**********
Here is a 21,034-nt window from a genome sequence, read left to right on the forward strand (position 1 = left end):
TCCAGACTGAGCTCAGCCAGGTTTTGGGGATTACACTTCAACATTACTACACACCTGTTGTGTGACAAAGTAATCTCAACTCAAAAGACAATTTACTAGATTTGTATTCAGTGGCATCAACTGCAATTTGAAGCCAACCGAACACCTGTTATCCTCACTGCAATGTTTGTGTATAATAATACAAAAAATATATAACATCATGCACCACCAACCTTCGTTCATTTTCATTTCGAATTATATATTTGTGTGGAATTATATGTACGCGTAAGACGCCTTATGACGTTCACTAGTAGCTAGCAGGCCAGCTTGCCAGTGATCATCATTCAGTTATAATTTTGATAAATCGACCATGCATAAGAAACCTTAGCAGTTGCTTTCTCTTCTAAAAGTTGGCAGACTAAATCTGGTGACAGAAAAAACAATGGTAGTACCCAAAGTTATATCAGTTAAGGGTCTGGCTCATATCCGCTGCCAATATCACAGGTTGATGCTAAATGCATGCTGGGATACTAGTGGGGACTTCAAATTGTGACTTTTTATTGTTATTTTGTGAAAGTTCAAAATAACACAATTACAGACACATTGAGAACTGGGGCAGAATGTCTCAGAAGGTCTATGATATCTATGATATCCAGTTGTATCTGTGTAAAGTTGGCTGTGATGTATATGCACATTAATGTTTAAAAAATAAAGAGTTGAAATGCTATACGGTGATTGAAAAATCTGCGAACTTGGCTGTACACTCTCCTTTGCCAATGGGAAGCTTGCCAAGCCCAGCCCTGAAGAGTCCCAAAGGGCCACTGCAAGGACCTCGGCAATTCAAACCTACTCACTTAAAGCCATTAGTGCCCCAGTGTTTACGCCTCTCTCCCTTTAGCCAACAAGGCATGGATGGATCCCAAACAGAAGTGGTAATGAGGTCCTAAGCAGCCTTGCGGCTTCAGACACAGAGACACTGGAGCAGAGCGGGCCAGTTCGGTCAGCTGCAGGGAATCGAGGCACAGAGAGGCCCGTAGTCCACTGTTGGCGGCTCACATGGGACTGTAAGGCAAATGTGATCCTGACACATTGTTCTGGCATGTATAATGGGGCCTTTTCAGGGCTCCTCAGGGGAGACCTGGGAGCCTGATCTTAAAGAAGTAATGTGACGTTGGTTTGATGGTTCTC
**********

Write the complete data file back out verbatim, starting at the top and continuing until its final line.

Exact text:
Here is a 21,034-nt window from a genome sequence, read left to right on the forward strand (position 1 = left end):
TCCAGACTGAGCTCAGCCAGGTTTTGGGGATTACACTTCAACATTACTACACACCTGTTGTGTGACAAAGTAATCTCAACTCAAAAGACAATTTACTAGATTTGTATTCAGTGGCATCAACTGCAATTTGAAGCCAACCGAACACCTGTTATCCTCACTGCAATGTTTGTGTATAATAATACAAAAAATATATAACATCATGCACCACCAACCTTCGTTCATTTTCATTTCGAATTATATATTTGTGTGGAATTATATGTACGCGTAAGACGCCTTATGACGTTCACTAGTAGCTAGCAGGCCAGCTTGCCAGTGATCATCATTCAGTTATAATTTTGATAAATCGACCATGCATAAGAAACCTTAGCAGTTGCTTTCTCTTCTAAAAGTTGGCAGACTAAATCTGGTGACAGAAAAAACAATGGTAGTACCCAAAGTTATATCAGTTAAGGGTCTGGCTCATATCCGCTGCCAATATCACAGGTTGATGCTAAATGCATGCTGGGATACTAGTGGGGACTTCAAATTGTGACTTTTTATTGTTATTTTGTGAAAGTTCAAAATAACACAATTACAGACACATTGAGAACTGGGGCAGAATGTCTCAGAAGGTCTATGATATCTATGATATCCAGTTGTATCTGTGTAAAGTTGGCTGTGATGTATATGCACATTAATGTTTAAAAAATAAAGAGTTGAAATGCTATACGGTGATTGAAAAATCTGCGAACTTGGCTGTACACTCTCCTTTGCCAATGGGAAGCTTGCCAAGCCCAGCCCTGAAGAGTCCCAAAGGGCCACTGCAAGGACCTCGGCAATTCAAACCTACTCACTTAAAGCCATTAGTGCCCCAGTGTTTACGCCTCTCTCCCTTTAGCCAACAAGGCATGGATGGATCCCAAACAGAAGTGGTAATGAGGTCCTAAGCAGCCTTGCGGCTTCAGACACAGAGACACTGGAGCAGAGCGGGCCAGTTCGGTCAGCTGCAGGGAATCGAGGCACAGAGAGGCCCGTAGTCCACTGTTGGCGGCTCACATGGGACTGTAAGGCAAATGTGATCCTGACACATTGTTCTGGCATGTATAATGGGGCCTTTTCAGGGCTCCTCAGGGGAGACCTGGGAGCCTGATCTTAAAGAAGTAATGTGACGTTGGTTTGATGGTTCTC